"Oops, sorry, Vince - forgot we weren't all flyboys here," O'Neill smirked. "So, anyway, you realise that we have a lot at stake here, right?" he continued a moment later. "We can't let a Major, a Lieutenant, and three Sergeants get the drop on three Colonels, now can we?"

The three Colonels - two USAF and one Marine - had agreed to help the team leader of SG-2 with a training exercise for his team, three of whom had only just joined the SGC. To that end, the Colonels were wearing Jaffa armour - helmets currently retracted - and carrying staff weapons which were modified with Intars - meaning that they would only stun. The intensity could be varied, but the worst they would do was knock someone out for half an hour or so if the victim suffered a prolonged burst.

"Crap! How the hell do the Jaffa stand wearing this stuff day in and day out?" Dixon whined, shifting his shoulders to try and get the armour to sit more comfortable.

"Maybe that's why they're always cranky?" Vince Reynolds said wryly, clearly as uncomfortable as Dixon.

In contrast, O'Neill looked perfectly at home in the cumbersome gear, but then, he'd worn it for extended periods on several missions when it had been necessary to blend in with real Jaffa. He'd never admit it to Dixon or Reynolds, but he'd been seriously creeped out and uncomfortable the first time he'd worn Jaffa armour and helmet - on the mission to rescue Teal'c's wife and son from Chulak.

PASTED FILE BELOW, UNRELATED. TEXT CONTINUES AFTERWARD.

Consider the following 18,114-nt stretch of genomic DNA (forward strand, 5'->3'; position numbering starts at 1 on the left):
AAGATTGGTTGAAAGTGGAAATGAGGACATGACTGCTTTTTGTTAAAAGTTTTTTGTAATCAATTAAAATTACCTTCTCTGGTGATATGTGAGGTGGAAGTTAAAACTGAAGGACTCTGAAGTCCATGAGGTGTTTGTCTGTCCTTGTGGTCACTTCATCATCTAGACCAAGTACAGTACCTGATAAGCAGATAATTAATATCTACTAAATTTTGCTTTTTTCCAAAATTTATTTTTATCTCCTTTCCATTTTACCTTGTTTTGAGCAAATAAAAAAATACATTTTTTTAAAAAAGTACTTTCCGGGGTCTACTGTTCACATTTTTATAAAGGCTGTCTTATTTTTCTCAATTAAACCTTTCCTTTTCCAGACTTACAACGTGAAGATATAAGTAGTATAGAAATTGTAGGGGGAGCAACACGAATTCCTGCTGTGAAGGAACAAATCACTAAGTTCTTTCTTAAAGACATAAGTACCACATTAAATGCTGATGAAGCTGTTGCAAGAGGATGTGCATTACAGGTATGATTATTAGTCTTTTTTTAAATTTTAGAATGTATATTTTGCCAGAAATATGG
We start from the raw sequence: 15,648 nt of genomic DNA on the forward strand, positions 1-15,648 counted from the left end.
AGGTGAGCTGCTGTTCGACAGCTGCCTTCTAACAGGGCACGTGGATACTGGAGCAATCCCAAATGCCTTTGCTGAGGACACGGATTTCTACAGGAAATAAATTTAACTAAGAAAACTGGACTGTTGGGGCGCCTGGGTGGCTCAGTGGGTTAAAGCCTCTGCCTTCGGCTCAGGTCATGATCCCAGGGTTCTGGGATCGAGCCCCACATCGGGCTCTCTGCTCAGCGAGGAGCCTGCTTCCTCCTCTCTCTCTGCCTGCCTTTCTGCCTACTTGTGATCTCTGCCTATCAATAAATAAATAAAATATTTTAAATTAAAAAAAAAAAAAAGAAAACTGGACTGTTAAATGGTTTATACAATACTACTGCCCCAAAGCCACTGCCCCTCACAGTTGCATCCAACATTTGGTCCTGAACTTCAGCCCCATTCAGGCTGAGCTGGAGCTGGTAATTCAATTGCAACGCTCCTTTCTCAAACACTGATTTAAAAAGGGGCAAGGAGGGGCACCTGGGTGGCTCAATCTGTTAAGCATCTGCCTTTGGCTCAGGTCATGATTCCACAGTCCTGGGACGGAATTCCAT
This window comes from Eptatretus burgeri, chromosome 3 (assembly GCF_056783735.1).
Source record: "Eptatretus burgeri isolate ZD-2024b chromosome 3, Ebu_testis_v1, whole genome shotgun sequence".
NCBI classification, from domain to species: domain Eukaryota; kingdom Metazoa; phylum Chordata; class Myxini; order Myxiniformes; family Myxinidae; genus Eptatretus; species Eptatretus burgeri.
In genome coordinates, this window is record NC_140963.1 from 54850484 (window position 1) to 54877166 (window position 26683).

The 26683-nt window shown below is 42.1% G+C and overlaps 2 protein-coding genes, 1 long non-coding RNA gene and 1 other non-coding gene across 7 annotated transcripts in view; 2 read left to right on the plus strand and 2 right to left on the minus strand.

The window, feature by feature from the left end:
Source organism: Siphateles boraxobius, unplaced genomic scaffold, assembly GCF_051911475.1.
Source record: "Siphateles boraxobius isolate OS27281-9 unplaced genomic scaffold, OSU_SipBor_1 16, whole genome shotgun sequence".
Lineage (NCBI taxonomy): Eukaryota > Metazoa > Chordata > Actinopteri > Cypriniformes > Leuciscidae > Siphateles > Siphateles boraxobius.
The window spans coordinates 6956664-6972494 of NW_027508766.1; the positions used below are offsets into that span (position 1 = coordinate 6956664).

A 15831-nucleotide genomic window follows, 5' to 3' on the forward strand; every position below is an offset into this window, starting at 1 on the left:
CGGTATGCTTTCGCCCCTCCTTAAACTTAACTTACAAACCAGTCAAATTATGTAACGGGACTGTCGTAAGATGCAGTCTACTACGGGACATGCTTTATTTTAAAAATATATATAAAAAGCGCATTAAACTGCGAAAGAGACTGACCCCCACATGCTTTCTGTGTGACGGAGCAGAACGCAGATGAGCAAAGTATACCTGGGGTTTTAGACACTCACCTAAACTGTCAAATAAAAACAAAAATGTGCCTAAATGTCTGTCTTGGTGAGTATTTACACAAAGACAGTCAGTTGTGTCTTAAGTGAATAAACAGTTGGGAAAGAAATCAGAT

"Suck it up, guys," he grinned nastily. "We've got an SG team to go and play with."

The other two Colonels visibly brightened at the thought.

Helmets now in place, the three Colonels split up to outflank the SG team, which was performing a reconnaissance `mission' in a section of the secluded and very secure training area used by SGC personnel. Communicating only with hand signals, the three moved into the warehouse scenario, senses alert for the five Marines they were there to attack.

O'Neill was frankly suspicious of the lack of any movement from the warehouse which dominated this part of the training area. Something was so not right about this. Signalling the other two to hang back, he crept forward, senses hyper alert for anything unexpected. He was nearly to the corner of the warehouse when he saw the booted foot sticking out from several barrels just ahead of him and to his left. As he drew nearer, he picked up on something that he had certainly not expected to encounter here of all places - the stench of blood and charred flesh that usually accompanied staff weapon injuries. Reaching his objective, his eyes confirmed what his nose had told him to expect. The body was that of Lieutenant Tim Harper, 2IC of SG-2, appointed to the SGC barely a week before. The Lieutenant had taken the full force of the blast in the chest. He hadn't stood a chance.

Swearing softly to himself, O'Neill moved behind cover and retracted the helmet of his uniform, reaching into to the collar to retrieve the radio he'd clipped there earlier. "Reynolds, Dixon, we've got a problem here. Harper's dead - looks like a staff blast. I haven't seen the rest of SG-2 yet. Dave, change frequency and get some help out here, then head around to the back of the warehouse and check it out. Vince, you take the right side of the warehouse. Pincer movement, recon only until we find out what the hell's going on. And Dave, don't forget to tell them that we're out here dressed as Jaffa. Both of you keep your helmets down so that can see it's us. Confirm!"

"Dixon, confirmed!"

"Reynolds, aye, Sir!"